Welcome to the Scrapbook History website and blog. Here you’ll find materials on how ordinary (and extraordinary) people took media into their lives over a hundred years ago, through their scrapbooks. The site supplements my book, Writing with Scissors: American Scrapbooks from the Civil War to the Harlem Renaissance. I hope you’ll comment and contribute.
I wasn’t planning to look at scrapbooks in Ohio State University’s Special Collections when
I go this week to give a talk on scrapbooks on Thursday, October 1, and lead a graduate seminar in the English Department on archives on Friday. But I couldn’t resist looking in the catalog, and found that they have a scrapbook where poetry and vignettes are pasted into an 1866 McGuffey’s Fifth Eclectic Reader! A scrapbook anthology on top of a school anthology!
I remembered that in Julia Colman’s 1873 article “Among the
Scrap Books,” a shocked visitor finds a family “using up good printed books!” to make scrapbooks. The mother presiding over the scissorizing explains, “There is nothing in them that we want, and so we propose putting in something, rather than have them stand idle. … Some of them are old school-books, not much worn, but out of date.” I always assumed she meant geography books or science books, not readers. Perhaps this McGufffey’s was simply out of date for the family that owned it, with no more schoolchildren. I may have to see it.
In case you’re not a regular reader of Humanities, the magazine that the National Endowment for the Humanities puts out, I thought you might enjoy the interview Steve Moyers did with me on scrapbooks, in the Impertinent Questions column. Read it, and you’ll be able to answer the question, Who was Mr. Scrapbook?
I missed being in the issue with Anna Deveare Smith on the cover by two issues, but there are also articles on Studs Terkel and Willa Cather. Such company! Time to subscribe!
Society’s collection, from a backlog stretching back 50 years. What riches! Who would have thought the post office kept a scrapbook? I’m particularly curious about Scrapbook #7, on scrap and salvage during World War II. Often the only copies of rare newspapers disappeared into such efforts — and even scrapbooks disappeared into the salvage maw. The Maine Historical Society has many organizational and club scrapbooks — a type I didn’t do much with in Writing with Scissors. Is anyone working with that category? The descriptions of these scrapbooks show they are a rich trove for anyone working on Maine history, surely much else. If I ever get up to Portland…
The recent death of Sir Nicholas Winton at age 106 brought the story of his rescue of 669 Jewish children from Czechoslovakia during the Holocaust back to public attention. How did his heroism originally come to light? His wife found his scrapbook, where he had documented the identities and whereabouts of the children. ” It was only after Mr. Winton’s wife found a scrapbook in the attic of their home in 1988 — a dusty record of names, pictures and documents detailing a story of redemption from the Holocaust — that he spoke of his all-but-forgotten work in the deliverance of children who, like the parents who gave them up to save their lives, were destined for Nazi concentration camps and extermination,” the New York Times reported.
The scrapbook includes maps he collected in Prague, showing Germany’s plan’s for an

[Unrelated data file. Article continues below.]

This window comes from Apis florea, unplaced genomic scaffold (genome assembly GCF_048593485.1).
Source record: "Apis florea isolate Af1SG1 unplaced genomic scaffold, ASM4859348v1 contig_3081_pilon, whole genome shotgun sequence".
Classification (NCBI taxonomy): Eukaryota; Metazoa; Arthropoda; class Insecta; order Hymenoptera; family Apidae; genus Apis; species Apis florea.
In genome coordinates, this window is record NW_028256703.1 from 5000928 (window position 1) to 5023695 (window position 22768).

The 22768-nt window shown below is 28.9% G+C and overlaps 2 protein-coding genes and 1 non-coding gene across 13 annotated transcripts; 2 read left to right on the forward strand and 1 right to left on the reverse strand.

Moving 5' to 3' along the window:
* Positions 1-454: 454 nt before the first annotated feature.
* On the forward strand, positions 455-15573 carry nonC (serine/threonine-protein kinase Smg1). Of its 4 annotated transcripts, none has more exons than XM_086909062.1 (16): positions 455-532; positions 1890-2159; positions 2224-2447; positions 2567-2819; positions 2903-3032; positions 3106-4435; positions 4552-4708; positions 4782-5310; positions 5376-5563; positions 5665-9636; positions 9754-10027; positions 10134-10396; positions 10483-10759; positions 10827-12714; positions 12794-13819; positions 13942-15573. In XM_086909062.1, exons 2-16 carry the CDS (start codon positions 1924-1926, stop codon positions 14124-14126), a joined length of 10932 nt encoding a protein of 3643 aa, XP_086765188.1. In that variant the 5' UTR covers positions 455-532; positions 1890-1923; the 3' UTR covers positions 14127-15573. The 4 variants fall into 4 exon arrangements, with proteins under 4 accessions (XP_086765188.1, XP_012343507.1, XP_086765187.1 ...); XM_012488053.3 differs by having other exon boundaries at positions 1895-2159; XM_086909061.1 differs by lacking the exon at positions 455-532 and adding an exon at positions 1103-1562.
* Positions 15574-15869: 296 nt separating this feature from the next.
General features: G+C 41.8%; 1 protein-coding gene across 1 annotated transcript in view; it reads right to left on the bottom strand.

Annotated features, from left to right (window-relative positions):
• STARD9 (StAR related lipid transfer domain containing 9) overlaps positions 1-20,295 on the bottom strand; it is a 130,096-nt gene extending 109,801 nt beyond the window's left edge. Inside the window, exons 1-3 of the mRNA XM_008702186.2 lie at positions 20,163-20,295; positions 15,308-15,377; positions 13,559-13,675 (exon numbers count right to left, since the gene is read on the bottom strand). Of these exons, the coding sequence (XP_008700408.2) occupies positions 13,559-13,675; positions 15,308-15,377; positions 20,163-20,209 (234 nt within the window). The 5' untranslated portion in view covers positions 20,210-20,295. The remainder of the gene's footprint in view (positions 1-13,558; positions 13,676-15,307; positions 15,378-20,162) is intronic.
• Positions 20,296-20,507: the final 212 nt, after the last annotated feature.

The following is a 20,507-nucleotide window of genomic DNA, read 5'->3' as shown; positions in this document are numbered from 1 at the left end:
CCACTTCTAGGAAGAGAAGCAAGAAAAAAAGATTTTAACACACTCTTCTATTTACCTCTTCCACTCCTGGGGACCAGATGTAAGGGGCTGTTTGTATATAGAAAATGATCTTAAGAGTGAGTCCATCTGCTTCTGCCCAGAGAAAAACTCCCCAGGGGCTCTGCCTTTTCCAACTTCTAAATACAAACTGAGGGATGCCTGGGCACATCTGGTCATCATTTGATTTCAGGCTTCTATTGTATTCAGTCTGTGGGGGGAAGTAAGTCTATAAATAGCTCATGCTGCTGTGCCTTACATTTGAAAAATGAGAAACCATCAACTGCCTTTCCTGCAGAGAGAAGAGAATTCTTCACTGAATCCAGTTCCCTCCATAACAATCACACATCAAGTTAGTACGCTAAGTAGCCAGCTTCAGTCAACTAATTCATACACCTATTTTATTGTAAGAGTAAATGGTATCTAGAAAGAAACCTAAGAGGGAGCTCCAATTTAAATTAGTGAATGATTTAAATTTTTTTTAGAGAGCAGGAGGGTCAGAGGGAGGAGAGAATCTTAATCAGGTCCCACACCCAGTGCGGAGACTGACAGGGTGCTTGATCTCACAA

expanding empire, along with cards with photos that Winton showed to prospective foster parents in the
UK, and other materials seeking to interest Britons in taking in individual children. Like many scrapbooks, Winton’s could easily have been thought too scrappy to save. The Times notes, “After finding his long-hidden scrapbook — crammed with names, pictures, letters from families, travel documents and notes crediting his colleagues — his wife asked for an explanation. He gave her a general idea, but said he thought the papers had no value and suggested discarding them.” More images from the scrapbook are here, and here. Has anyone seen it? Know more about what it looks like?
Launched! Great new project digitizing documents of women’s education includes scrapbooks as well as letters, diaries, and photos reaching to the 19th century. College Women: Documenting the History of Women in Higher Education. College Women now covers women who attended the seven partner institutions Formerly Known As the 7 Sisters: Barnard, Bryn Mawr, Mount Holyoke, Smith, Vassar, Wellesley, and Radcliffe. The plan is to bring in the experiences of women beyond these elite institutions, and then its value as a resource for both research and teaching will expand exponentially. It’s still very much a work in progress, both technically, in tagging for search terms, and in what has been scanned. Do pitch in with your comments. As someone on the advisory board, it has been fascinating to watch the push and pull between technical questions and ways of maximizing its use for researchers.
I started to read Jada F. Smith’s terrific op ed in the New York Times, “Don’t Mess With
Auntie Jean,” about her aunt standing up to oppressive segregationists in Georgia in the 1960s, and her examination of family history. What a surprise to find Jada Smith discovering her mother’s scrapbook, and in it her mother speaking back to the white press — in pink ink, no less. It’s a striking continuation of the tradition of African American scrapbook makers in the nineteenth century, handwriting their corrections on the articles clipped from the white press that they saved in their scrapbooks. John Wesley Cromwell’s scrapbook from the 1890s is a great example of this. And even in the 1960s, an annotated scrapbook corrects what Smith calls the “bland newspaperese” that was content with the white point of view. Her mother’s scrapbook spoke back to the white press within her family, keeping alive a family tradition of standing up and speaking back, in the face of gunfire. Read it!